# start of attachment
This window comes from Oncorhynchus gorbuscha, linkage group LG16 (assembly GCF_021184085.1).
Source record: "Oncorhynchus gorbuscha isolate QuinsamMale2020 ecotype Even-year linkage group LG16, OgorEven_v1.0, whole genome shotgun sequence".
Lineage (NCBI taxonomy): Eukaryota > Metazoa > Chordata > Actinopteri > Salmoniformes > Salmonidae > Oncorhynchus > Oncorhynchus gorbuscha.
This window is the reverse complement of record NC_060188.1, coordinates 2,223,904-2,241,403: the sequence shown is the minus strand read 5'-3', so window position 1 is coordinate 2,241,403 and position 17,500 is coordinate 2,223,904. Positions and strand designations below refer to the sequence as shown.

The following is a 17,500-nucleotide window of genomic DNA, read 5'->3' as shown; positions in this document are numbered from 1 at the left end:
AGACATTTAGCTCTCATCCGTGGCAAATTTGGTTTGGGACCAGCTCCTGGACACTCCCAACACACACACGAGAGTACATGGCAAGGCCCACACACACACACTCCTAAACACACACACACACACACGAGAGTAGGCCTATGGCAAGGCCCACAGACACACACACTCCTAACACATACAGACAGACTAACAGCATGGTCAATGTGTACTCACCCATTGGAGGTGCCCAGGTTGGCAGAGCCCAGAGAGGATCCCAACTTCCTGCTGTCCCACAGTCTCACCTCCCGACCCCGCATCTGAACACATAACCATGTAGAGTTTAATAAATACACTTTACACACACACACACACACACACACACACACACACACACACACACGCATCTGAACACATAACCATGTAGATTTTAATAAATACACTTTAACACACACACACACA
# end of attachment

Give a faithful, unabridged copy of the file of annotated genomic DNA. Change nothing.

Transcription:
This window comes from Oncorhynchus gorbuscha, linkage group LG16 (assembly GCF_021184085.1).
Source record: "Oncorhynchus gorbuscha isolate QuinsamMale2020 ecotype Even-year linkage group LG16, OgorEven_v1.0, whole genome shotgun sequence".
Lineage (NCBI taxonomy): Eukaryota > Metazoa > Chordata > Actinopteri > Salmoniformes > Salmonidae > Oncorhynchus > Oncorhynchus gorbuscha.
This window is the reverse complement of record NC_060188.1, coordinates 2,223,904-2,241,403: the sequence shown is the minus strand read 5'-3', so window position 1 is coordinate 2,241,403 and position 17,500 is coordinate 2,223,904. Positions and strand designations below refer to the sequence as shown.

The following is a 17,500-nucleotide window of genomic DNA, read 5'->3' as shown; positions in this document are numbered from 1 at the left end:
AGACATTTAGCTCTCATCCGTGGCAAATTTGGTTTGGGACCAGCTCCTGGACACTCCCAACACACACACGAGAGTACATGGCAAGGCCCACACACACACACTCCTAAACACACACACACACACACGAGAGTAGGCCTATGGCAAGGCCCACAGACACACACACTCCTAACACATACAGACAGACTAACAGCATGGTCAATGTGTACTCACCCATTGGAGGTGCCCAGGTTGGCAGAGCCCAGAGAGGATCCCAACTTCCTGCTGTCCCACAGTCTCACCTCCCGACCCCGCATCTGAACACATAACCATGTAGAGTTTAATAAATACACTTTACACACACACACACACACACACACACACACACACACACACACACGCATCTGAACACATAACCATGTAGATTTTAATAAATACACTTTAACACACACACACACA